On ADA compliance throughout New York City subway stations, Lieber noted “it takes money, time and engineering creativity.”
“But what we are not short of anymore is commitment,” he added. “When we started, the principal dynamic was there were class action lawsuits by disabled advocates for the MTA’s failure to comply with the ADA. Since then, we decided to make the commitment to keep investing and building at a similar level that we are now to get the system fully ADA compliant”
Lieber also spoke of the lessons learned from the construction of the first leg of the Second Avenue Subway, which is now being extended to 125th St.
“There are a few basic things that we have changed and continue to change to make the MTA an efficient builder. One is not doing lots of multiple contracts that end up running into each other,” he said. “This was the disease that really came close to killing Eastside access.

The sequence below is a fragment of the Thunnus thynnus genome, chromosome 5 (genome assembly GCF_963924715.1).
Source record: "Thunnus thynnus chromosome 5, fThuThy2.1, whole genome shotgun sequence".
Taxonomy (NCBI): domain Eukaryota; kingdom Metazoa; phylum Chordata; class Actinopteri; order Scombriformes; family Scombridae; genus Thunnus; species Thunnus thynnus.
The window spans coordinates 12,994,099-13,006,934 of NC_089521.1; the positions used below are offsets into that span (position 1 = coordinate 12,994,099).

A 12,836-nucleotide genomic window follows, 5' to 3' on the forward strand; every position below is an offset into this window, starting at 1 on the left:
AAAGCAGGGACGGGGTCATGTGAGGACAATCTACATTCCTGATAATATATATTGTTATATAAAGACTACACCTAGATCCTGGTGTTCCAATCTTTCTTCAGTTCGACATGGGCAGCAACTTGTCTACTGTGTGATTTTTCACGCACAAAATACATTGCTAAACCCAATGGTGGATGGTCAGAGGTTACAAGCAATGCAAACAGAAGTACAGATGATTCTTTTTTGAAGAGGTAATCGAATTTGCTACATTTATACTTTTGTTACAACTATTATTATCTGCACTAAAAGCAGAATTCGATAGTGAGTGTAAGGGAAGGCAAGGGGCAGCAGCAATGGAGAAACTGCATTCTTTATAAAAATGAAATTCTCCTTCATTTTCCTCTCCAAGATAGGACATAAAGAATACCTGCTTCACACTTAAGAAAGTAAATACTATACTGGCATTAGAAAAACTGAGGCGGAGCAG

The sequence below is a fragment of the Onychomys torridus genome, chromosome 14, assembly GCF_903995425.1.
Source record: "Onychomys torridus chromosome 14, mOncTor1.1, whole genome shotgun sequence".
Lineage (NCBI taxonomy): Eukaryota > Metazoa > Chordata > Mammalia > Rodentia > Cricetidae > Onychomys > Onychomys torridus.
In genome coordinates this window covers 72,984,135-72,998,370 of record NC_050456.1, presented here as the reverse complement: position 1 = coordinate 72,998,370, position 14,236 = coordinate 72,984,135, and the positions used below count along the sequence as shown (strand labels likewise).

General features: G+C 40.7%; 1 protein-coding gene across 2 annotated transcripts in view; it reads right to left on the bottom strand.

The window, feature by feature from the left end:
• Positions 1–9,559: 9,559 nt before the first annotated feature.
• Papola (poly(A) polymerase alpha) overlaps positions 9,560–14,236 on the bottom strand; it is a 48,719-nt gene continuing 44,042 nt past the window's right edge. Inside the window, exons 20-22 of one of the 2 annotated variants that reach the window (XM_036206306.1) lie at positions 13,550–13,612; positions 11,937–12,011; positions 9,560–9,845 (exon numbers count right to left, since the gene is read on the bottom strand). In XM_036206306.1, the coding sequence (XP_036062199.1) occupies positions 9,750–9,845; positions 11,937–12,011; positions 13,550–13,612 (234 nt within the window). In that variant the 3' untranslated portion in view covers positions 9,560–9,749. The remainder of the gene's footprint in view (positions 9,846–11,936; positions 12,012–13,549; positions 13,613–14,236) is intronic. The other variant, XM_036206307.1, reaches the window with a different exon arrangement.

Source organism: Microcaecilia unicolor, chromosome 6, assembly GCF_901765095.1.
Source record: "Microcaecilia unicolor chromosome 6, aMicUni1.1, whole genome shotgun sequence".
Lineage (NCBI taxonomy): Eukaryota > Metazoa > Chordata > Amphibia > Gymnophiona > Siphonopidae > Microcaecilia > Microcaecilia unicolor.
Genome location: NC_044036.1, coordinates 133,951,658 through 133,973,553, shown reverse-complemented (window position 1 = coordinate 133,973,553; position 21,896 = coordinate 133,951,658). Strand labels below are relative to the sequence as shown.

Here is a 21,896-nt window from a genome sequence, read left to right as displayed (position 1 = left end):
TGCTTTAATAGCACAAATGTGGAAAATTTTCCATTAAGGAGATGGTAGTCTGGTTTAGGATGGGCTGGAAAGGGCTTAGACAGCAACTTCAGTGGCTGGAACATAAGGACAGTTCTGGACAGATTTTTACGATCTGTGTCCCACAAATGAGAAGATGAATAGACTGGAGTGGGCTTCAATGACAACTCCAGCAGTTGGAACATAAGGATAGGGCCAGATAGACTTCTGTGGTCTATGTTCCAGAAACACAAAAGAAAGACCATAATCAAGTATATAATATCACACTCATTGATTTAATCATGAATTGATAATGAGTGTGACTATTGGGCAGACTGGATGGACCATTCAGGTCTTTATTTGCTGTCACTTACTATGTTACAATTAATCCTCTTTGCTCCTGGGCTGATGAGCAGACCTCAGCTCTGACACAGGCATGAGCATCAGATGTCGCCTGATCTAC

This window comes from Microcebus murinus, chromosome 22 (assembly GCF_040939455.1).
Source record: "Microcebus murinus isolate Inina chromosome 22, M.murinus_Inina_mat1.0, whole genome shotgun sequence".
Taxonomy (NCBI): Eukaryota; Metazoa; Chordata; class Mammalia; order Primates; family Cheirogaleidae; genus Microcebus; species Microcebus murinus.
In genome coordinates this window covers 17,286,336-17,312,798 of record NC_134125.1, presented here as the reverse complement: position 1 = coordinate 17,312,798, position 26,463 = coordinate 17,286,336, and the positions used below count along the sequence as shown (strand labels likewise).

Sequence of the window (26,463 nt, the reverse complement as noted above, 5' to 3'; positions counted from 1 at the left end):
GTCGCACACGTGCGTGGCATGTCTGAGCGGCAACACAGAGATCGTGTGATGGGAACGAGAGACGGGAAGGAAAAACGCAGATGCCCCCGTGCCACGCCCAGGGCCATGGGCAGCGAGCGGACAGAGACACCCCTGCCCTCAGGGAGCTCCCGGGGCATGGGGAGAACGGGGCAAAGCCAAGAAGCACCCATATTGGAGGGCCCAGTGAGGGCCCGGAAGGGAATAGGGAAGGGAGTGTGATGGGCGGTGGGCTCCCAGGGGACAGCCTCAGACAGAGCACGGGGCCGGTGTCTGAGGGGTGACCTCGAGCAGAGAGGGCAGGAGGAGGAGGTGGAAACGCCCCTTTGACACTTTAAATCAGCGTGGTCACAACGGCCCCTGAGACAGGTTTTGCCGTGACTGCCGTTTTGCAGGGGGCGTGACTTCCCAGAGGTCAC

Lieber described how 50 separate contracts had “overlapping dependencies” creating delays.
“So using a much more limited, focused approach where you may get two and four contractors for different elements, with one contract for systems and stations, which are the most important and most expensive pieces of this job that have to be integrated,” he explained. “We've also centralized how we manage by changing the MTA to one accountability management system.”
On fare evasion, Lieber noted that trains and subways are currently losing $500 million a year, based on survey information, and much attributable to the bus system. While subways account for 12 to 15% of all fare evasion, buses are 30%, partly because drivers who attempt to stop fare beaters have risked being attacked.